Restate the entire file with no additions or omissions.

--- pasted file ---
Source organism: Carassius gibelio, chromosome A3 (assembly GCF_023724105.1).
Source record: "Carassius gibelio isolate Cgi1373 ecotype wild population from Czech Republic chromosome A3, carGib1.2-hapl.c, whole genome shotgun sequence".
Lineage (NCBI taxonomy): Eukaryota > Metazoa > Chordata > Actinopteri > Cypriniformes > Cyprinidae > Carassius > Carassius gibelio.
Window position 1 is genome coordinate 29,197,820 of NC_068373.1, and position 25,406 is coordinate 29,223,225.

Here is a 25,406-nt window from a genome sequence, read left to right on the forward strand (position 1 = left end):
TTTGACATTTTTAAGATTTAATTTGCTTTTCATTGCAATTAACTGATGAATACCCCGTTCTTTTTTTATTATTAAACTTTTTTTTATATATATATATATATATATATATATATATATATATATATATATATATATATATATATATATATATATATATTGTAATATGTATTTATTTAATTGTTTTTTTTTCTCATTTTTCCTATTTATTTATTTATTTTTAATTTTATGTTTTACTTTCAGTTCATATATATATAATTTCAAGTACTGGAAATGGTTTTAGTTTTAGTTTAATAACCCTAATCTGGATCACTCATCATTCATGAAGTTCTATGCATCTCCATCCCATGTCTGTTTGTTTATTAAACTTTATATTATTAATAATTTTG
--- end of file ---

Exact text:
Source organism: Carassius gibelio, chromosome A3 (assembly GCF_023724105.1).
Source record: "Carassius gibelio isolate Cgi1373 ecotype wild population from Czech Republic chromosome A3, carGib1.2-hapl.c, whole genome shotgun sequence".
Lineage (NCBI taxonomy): Eukaryota > Metazoa > Chordata > Actinopteri > Cypriniformes > Cyprinidae > Carassius > Carassius gibelio.
Window position 1 is genome coordinate 29,197,820 of NC_068373.1, and position 25,406 is coordinate 29,223,225.

Here is a 25,406-nt window from a genome sequence, read left to right on the forward strand (position 1 = left end):
TTTGACATTTTTAAGATTTAATTTGCTTTTCATTGCAATTAACTGATGAATACCCCGTTCTTTTTTTATTATTAAACTTTTTTTTATATATATATATATATATATATATATATATATATATATATATATATATATATATATATATATATATATATATTGTAATATGTATTTATTTAATTGTTTTTTTTTCTCATTTTTCCTATTTATTTATTTATTTTTAATTTTATGTTTTACTTTCAGTTCATATATATATAATTTCAAGTACTGGAAATGGTTTTAGTTTTAGTTTAATAACCCTAATCTGGATCACTCATCATTCATGAAGTTCTATGCATCTCCATCCCATGTCTGTTTGTTTATTAAACTTTATATTATTAATAATTTTG